Cornell Tech – AI vs. Artists: The Future of Creativity

Photo Credit: Bloomberg / Provided

Jess Campitiello

Over the past year, artificial intelligence (AI) art generators like Stable Diffusion, DALL-E 2, and Midjourney have been making headlines. What started as a fun, harmless, and novel way to kill time for ordinary people quickly turned into a professional debate over artistic integrity.

Generative AI programs are trained by scraping large online public datasets to learn which words are associated with corresponding images. Once this is done, the user enters text at her prompt and the program compiles what it has learned into a single image output. Björn Ommer, who worked on Stable Diffusion, explains more about how it works here.

Accusations of art theft arose over the use of creative works to train these models, as the image output imitated the style of famous artists without their consent. When the AI-generated work won first place in an art competition, there was a strong backlash. On Reddit, a user was banned for posting his work because it looked too much like AI art. Ultimately, this outrage led to multiple lawsuits against these programs.

At the same time, generative AI platform Scenario raised $6 million in seed funding, and Microsoft made a “multi-year, multi-billion dollar investment” in OpenAI, the developer of Dall-E 2 and ChatGPT.

“This technology is undergoing a Cambrian explosion right now,” Scott Belsky, Adobe’s chief product officer and executive vice president of Creative Cloud, said at the latest Cornell Tech @ Bloomberg Speaker Series event. Ta. Adobe has worked with more than 800 partners to add generative AI to their products while maintaining user trust.

When asked about how artificial intelligence and machine learning fit into the future of the arts, Belsky made three main points:

  1. Your creative confidence will only grow.

    Belsky explained that our creative confidence typically peaks during childhood. Starting with simple crayon drawings, many children find an outlet for their creativity in art. Crude imitations of homes, animals, and loved ones are plastered on refrigerators and prized. But as we grow older and encounter critics who insist on color within the lines and accurate representation on the page, our confidence wanes. Along with that, so do the efforts of many people pursuing artistic endeavors. This technology not only makes creativity widely accessible, but also increases an individual’s artistic confidence as the barrier to entry is very low.

  2. Professionals have access to endless creative possibilities.

    Generative AI allows artists to create countless visual concepts with the click of a button, dramatically streamlining the process of sharing potential design ideas with clients. Providing clients with some simple AI “thumbnail sketch” options can help artists complete their work faster without wasting time creating preliminary visuals. Fabricated art is not intended to be used as a substitute, but as a starting point for the artist’s own creative output. AI can even provide design options that artists wouldn’t have considered otherwise, Belsky said. Integrating this technology into an artist’s tools could give them a “game-changing breakthrough.”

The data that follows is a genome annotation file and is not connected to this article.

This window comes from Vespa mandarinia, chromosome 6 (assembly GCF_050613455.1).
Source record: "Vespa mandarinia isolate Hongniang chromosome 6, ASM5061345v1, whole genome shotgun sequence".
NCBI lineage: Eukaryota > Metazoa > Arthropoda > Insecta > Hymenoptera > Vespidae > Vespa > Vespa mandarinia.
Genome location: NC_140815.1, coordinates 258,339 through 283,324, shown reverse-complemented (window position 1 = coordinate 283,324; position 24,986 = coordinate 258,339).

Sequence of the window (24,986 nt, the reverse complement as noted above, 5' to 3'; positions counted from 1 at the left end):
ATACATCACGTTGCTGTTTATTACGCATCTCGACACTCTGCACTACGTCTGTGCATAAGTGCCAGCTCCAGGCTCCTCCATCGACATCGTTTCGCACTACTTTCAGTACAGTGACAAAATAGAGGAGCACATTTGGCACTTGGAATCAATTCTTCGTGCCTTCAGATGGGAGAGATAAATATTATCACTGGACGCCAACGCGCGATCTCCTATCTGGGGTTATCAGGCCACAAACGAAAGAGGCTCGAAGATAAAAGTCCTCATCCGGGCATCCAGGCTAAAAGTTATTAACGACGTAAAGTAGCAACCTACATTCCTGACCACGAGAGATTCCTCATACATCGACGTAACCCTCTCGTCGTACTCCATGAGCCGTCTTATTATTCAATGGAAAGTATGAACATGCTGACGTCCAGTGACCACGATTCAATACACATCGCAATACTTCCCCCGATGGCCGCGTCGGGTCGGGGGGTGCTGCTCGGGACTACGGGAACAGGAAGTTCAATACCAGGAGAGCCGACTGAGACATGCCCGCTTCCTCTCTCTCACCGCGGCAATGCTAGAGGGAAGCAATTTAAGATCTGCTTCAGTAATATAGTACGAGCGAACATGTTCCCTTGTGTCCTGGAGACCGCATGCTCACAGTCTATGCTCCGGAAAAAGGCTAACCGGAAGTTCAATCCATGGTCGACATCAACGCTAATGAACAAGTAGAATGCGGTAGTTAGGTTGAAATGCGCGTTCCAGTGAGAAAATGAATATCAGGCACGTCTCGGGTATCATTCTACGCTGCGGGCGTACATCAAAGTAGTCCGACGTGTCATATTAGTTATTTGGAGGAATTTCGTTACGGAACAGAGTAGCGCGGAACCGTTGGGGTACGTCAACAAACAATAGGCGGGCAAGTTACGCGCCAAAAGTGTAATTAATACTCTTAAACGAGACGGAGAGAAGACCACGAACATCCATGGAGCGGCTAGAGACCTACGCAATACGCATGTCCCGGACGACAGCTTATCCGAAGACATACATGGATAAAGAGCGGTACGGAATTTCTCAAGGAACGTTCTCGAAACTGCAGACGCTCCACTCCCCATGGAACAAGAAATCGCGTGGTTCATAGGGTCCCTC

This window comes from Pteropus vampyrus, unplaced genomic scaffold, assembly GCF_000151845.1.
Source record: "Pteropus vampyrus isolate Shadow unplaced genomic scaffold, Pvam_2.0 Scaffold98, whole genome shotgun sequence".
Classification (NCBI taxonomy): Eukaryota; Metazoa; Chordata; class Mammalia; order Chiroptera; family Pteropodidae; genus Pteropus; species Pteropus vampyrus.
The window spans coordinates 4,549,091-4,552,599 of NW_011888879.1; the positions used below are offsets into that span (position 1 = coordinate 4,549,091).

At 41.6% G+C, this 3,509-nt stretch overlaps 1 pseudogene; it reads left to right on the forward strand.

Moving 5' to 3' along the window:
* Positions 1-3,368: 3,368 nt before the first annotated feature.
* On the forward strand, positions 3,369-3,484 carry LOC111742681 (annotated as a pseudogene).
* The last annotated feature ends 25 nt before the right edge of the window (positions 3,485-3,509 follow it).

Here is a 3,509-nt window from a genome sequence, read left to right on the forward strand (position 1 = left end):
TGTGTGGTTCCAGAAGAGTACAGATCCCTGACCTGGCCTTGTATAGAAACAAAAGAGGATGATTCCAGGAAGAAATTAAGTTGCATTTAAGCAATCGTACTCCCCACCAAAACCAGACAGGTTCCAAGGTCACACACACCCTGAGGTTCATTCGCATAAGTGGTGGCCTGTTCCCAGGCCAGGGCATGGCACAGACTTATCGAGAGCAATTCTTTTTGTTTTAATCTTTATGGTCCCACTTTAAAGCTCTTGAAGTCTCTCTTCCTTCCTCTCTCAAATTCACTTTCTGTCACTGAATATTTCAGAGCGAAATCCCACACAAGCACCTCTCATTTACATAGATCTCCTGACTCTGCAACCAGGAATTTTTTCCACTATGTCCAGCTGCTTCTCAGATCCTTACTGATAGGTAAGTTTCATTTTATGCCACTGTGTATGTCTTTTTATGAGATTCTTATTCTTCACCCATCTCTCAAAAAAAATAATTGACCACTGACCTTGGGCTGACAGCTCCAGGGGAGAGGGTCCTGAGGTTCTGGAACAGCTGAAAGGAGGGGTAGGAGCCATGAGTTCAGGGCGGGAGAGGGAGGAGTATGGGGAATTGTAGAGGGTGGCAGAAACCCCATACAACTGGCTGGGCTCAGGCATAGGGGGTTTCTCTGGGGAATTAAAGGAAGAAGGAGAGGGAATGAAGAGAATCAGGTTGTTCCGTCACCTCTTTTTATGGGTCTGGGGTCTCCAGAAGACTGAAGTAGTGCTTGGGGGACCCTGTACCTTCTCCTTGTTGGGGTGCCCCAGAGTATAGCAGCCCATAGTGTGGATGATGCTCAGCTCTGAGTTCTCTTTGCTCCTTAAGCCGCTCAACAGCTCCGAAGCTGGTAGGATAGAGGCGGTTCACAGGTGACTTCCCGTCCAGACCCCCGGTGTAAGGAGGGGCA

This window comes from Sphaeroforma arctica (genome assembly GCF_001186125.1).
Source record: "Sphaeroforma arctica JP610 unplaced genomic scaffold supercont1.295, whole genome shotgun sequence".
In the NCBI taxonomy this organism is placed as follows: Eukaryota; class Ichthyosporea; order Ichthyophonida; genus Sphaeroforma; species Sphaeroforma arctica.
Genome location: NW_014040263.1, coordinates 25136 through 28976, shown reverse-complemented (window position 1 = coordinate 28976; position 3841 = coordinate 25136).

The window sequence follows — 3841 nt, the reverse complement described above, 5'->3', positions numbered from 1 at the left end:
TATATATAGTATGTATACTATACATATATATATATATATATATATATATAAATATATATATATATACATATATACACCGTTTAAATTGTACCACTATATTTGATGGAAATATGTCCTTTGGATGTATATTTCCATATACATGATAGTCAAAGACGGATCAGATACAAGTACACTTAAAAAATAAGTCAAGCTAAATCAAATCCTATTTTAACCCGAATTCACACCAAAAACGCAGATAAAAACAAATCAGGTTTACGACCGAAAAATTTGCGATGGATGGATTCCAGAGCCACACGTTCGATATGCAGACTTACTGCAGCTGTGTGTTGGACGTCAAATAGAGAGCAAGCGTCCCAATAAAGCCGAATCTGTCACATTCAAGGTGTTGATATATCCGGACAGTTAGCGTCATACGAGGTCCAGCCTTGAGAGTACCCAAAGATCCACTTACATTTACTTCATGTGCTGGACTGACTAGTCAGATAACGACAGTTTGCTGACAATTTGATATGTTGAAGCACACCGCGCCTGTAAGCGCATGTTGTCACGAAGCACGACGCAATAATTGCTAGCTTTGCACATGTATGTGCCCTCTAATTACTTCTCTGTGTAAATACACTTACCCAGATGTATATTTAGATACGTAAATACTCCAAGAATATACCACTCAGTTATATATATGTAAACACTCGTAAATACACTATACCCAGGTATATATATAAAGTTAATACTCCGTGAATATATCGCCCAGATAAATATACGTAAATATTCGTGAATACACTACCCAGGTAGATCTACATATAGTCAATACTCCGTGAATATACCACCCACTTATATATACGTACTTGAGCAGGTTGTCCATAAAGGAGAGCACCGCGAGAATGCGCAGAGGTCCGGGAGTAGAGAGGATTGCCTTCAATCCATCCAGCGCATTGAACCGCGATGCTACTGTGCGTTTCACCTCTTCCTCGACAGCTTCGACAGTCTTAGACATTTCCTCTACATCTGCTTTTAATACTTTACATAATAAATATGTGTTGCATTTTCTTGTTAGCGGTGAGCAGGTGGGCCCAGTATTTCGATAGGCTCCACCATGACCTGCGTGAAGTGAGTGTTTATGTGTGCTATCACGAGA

3. People who focus on results and people who focus on process.

    Belsky discussed two different types of generative AI users: result-oriented users and process-oriented users.

    Results-oriented people are less interested in the details of the final product and more focused on receiving the product itself. For example, if a results-oriented person asks her AI program to generate an image of a “space cowboy,” she may be happy to use the first image presented that suits her needs. Sho. The speed of output is important.

    Process-oriented people, on the other hand, focus on what is produced by an AI program and use it as a tool to create something unique that suits their needs. If you enter the same prompt, you can attract and emulate his entire configuration of one of the outputs, but you can move the cowboy’s arms to specific positions and make other edits over and over again to get exactly what you want. You’ll end up creating the final product exactly how you want it.

    Belsky explained that we all tend to be outcome-oriented and process-oriented.

Do artists have a right to be scared? Belsky said that while AI will not replace creativity in space because it cannot emulate the human aesthetic sense, their concerns are valid and should be taken into consideration moving forward with these powerful technologies. He says there are many important issues that need to be addressed. “Is their content trained on these models? If so, how are they compensated? Can they produce something in a particular person’s style? Are people ethical? and say ‘no,’ but other players can say, ‘It’s free for everyone.’

Belsky said that while nothing is stored in Adobe’s cloud for use in training generative AI, the company will be very specific about this in future terms and policies to avoid any ambiguity. He concluded his thoughts on the matter by saying that he plans to do so. Regarding that matter.

Read the full interview on Cornell Tech @ Bloomberg.

The Cornell Tech @ Bloomberg Speaker series is hosted by Bloomberg Television’s Scarlet Fu and Bloomberg QuickTake in partnership with Bloomberg, Cornell Tech and Tech:NYC.

Jess Campitiello is a digital communications specialist at Cornell Tech.

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